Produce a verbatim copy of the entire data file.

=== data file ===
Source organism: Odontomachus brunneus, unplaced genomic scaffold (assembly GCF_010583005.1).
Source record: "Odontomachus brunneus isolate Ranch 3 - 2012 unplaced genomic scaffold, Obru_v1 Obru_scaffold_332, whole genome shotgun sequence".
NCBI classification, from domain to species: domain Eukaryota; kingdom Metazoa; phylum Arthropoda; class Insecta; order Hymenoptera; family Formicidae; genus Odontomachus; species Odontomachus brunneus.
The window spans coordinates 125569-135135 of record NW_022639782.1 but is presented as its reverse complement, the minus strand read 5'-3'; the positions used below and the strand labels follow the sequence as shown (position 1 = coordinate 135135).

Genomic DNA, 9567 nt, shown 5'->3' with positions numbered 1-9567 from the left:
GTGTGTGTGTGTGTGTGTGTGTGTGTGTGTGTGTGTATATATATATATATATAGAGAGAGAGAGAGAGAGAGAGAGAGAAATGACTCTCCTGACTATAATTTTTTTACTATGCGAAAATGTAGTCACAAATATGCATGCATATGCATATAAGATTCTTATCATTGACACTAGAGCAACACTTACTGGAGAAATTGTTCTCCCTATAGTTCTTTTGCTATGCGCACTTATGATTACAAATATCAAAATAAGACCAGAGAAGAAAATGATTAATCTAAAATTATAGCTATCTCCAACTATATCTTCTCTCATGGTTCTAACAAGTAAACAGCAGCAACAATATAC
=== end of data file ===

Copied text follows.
Source organism: Odontomachus brunneus, unplaced genomic scaffold (assembly GCF_010583005.1).
Source record: "Odontomachus brunneus isolate Ranch 3 - 2012 unplaced genomic scaffold, Obru_v1 Obru_scaffold_332, whole genome shotgun sequence".
NCBI classification, from domain to species: domain Eukaryota; kingdom Metazoa; phylum Arthropoda; class Insecta; order Hymenoptera; family Formicidae; genus Odontomachus; species Odontomachus brunneus.
The window spans coordinates 125569-135135 of record NW_022639782.1 but is presented as its reverse complement, the minus strand read 5'-3'; the positions used below and the strand labels follow the sequence as shown (position 1 = coordinate 135135).

Genomic DNA, 9567 nt, shown 5'->3' with positions numbered 1-9567 from the left:
GTGTGTGTGTGTGTGTGTGTGTGTGTGTGTGTGTGTATATATATATATATATAGAGAGAGAGAGAGAGAGAGAGAGAGAAATGACTCTCCTGACTATAATTTTTTTACTATGCGAAAATGTAGTCACAAATATGCATGCATATGCATATAAGATTCTTATCATTGACACTAGAGCAACACTTACTGGAGAAATTGTTCTCCCTATAGTTCTTTTGCTATGCGCACTTATGATTACAAATATCAAAATAAGACCAGAGAAGAAAATGATTAATCTAAAATTATAGCTATCTCCAACTATATCTTCTCTCATGGTTCTAACAAGTAAACAGCAGCAACAATATAC